How To Choose an SLR Camera System

Many people are coming to dSLRs from various sources and the question of what SLR system and camera to buy is a major and distressing one for many people.
Due to the constant downward price pressure on dSLR cameras, more and more people are seeing the advantages of an SLR and moving up from compact digital cameras and from film cameras. For such people the question of which brand, and thus system, should they buy always comes up. If you already have some SLR lenses then the decision may be made for you, though this depends on the value of the lenses to you and how much you are willing to spend. If someone is coming to dSLR’s free of any existing investment in 
lenses, then it is a very tough decision. The reality is that any of 
the systems will let you do pretty much any type of photography at all. The differences come in terms of features or options that make life a little easier.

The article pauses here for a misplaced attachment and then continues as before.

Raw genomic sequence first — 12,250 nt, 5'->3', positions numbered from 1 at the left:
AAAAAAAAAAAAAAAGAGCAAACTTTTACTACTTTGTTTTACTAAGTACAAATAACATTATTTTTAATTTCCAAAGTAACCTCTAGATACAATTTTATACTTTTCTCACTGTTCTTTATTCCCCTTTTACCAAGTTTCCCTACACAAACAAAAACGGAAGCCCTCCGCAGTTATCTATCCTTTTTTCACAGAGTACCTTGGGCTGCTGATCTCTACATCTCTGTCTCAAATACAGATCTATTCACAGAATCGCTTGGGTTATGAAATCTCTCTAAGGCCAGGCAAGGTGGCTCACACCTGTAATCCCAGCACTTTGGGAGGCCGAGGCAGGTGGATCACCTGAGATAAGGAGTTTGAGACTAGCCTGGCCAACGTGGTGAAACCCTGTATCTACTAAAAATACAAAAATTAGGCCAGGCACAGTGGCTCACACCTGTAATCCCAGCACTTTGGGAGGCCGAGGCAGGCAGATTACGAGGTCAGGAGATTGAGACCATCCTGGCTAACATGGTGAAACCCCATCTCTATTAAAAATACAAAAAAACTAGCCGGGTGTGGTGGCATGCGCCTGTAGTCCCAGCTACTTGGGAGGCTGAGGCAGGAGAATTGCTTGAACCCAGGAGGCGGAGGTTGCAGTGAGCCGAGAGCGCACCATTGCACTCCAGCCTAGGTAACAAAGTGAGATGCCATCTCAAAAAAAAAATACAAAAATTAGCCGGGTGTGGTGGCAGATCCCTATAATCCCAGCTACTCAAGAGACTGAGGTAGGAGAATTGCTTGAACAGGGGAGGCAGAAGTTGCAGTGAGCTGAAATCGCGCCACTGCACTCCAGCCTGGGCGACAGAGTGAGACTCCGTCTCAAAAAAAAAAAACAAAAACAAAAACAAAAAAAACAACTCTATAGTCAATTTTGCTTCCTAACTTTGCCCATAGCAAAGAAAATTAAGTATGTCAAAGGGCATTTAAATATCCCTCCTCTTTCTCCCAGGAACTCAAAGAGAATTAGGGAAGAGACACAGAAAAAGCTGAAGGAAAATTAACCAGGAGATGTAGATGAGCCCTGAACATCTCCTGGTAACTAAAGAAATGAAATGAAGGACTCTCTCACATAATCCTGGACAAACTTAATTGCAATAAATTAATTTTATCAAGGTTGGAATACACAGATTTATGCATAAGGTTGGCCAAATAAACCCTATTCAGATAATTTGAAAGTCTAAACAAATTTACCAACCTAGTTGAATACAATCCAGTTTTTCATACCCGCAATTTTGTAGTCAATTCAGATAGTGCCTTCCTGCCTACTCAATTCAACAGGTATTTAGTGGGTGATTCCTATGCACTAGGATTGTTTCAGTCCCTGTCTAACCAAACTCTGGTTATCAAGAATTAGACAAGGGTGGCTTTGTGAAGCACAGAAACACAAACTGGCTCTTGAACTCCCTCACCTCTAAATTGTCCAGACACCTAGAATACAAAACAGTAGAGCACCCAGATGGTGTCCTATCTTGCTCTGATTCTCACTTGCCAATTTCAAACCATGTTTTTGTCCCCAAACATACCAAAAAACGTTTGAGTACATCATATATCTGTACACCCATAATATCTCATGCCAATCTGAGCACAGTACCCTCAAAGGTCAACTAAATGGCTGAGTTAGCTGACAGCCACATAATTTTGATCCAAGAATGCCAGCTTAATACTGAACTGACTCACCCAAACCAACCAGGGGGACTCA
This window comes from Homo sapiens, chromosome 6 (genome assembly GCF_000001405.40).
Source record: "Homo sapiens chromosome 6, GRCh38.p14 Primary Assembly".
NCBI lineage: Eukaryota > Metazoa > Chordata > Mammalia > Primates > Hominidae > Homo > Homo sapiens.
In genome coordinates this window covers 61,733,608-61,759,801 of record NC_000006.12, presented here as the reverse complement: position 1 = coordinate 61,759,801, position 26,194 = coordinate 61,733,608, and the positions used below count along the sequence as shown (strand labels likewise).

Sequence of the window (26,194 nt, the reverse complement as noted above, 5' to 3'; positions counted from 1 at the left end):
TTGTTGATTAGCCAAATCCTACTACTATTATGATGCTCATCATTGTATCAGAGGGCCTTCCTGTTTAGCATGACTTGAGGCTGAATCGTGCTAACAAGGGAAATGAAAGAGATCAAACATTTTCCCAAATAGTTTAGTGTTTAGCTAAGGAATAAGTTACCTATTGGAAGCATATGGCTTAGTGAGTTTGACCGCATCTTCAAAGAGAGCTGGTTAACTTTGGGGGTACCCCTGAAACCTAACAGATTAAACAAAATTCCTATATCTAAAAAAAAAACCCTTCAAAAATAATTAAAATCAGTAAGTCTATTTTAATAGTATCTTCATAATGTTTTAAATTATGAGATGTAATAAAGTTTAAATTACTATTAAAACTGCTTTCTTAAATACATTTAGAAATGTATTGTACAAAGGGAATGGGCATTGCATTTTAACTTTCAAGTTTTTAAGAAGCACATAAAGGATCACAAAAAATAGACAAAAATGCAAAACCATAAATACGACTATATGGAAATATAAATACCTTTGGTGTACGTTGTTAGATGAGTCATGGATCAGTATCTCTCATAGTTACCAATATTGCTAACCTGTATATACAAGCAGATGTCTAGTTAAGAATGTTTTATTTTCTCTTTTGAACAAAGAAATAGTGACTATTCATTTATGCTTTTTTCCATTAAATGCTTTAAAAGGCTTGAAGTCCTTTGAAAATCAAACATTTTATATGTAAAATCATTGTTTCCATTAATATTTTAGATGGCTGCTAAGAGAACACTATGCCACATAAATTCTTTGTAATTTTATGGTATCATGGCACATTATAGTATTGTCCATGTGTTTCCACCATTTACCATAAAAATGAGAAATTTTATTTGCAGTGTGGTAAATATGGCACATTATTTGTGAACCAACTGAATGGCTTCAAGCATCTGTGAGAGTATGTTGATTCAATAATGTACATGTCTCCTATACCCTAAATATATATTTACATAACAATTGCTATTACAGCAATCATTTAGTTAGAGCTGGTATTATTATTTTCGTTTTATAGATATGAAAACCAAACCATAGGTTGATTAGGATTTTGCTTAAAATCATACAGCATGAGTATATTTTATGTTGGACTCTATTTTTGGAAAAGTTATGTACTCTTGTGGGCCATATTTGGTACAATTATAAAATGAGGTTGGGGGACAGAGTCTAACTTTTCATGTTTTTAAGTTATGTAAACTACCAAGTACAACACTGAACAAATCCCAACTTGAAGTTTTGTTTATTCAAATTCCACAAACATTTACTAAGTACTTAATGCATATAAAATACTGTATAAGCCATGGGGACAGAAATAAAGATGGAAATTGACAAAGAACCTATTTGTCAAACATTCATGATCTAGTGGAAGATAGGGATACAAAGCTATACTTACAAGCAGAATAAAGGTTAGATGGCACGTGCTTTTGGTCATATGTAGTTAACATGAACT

Know Yourself
So this is my advice about making a decision:

1.    Build a realistic list of the types of photography you want to do. 
2.    Be realistic about your budget.
3.    Make a realistic estimate of your likelihood of upgrading to 
higher end cameras (may eliminate brands with only one or two models).

Now have a look at the type of work you want to do and look for areas 
that would benefit from certain camera features. So, for example, an interest in sport may point you to one of the cameras specifically designed for high capture rates (if you have the money). Interest in macro could point you to cameras with live preview on a tiltable LCD. Astrophotography would point you to a camera with excellent long exposure low noise levels, etc. Also the need for specialist